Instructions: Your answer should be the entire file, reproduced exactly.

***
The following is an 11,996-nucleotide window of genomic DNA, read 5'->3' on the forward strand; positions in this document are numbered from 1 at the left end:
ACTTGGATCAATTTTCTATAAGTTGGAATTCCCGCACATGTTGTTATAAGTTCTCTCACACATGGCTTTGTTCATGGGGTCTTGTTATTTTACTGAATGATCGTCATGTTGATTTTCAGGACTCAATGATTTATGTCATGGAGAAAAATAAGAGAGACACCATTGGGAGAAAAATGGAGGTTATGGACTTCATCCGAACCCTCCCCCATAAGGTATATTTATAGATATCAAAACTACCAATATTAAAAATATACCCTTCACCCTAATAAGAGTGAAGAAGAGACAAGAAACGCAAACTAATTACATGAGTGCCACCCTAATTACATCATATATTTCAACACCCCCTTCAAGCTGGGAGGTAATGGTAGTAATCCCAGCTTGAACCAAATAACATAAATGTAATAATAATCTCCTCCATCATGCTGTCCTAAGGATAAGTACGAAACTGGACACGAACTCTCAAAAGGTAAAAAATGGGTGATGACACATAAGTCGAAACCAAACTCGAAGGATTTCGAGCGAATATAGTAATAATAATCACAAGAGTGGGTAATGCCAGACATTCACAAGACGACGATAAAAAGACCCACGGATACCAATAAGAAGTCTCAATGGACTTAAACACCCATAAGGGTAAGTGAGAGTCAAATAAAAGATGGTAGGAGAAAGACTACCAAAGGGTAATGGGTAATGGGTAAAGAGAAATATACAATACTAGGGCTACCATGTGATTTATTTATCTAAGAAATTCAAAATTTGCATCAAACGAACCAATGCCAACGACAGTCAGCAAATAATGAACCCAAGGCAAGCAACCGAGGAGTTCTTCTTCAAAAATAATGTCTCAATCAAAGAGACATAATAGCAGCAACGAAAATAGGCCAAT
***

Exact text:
The following is an 11,996-nucleotide window of genomic DNA, read 5'->3' on the forward strand; positions in this document are numbered from 1 at the left end:
ACTTGGATCAATTTTCTATAAGTTGGAATTCCCGCACATGTTGTTATAAGTTCTCTCACACATGGCTTTGTTCATGGGGTCTTGTTATTTTACTGAATGATCGTCATGTTGATTTTCAGGACTCAATGATTTATGTCATGGAGAAAAATAAGAGAGACACCATTGGGAGAAAAATGGAGGTTATGGACTTCATCCGAACCCTCCCCCATAAGGTATATTTATAGATATCAAAACTACCAATATTAAAAATATACCCTTCACCCTAATAAGAGTGAAGAAGAGACAAGAAACGCAAACTAATTACATGAGTGCCACCCTAATTACATCATATATTTCAACACCCCCTTCAAGCTGGGAGGTAATGGTAGTAATCCCAGCTTGAACCAAATAACATAAATGTAATAATAATCTCCTCCATCATGCTGTCCTAAGGATAAGTACGAAACTGGACACGAACTCTCAAAAGGTAAAAAATGGGTGATGACACATAAGTCGAAACCAAACTCGAAGGATTTCGAGCGAATATAGTAATAATAATCACAAGAGTGGGTAATGCCAGACATTCACAAGACGACGATAAAAAGACCCACGGATACCAATAAGAAGTCTCAATGGACTTAAACACCCATAAGGGTAAGTGAGAGTCAAATAAAAGATGGTAGGAGAAAGACTACCAAAGGGTAATGGGTAATGGGTAAAGAGAAATATACAATACTAGGGCTACCATGTGATTTATTTATCTAAGAAATTCAAAATTTGCATCAAACGAACCAATGCCAACGACAGTCAGCAAATAATGAACCCAAGGCAAGCAACCGAGGAGTTCTTCTTCAAAAATAATGTCTCAATCAAAGAGACATAATAGCAGCAACGAAAATAGGCCAAT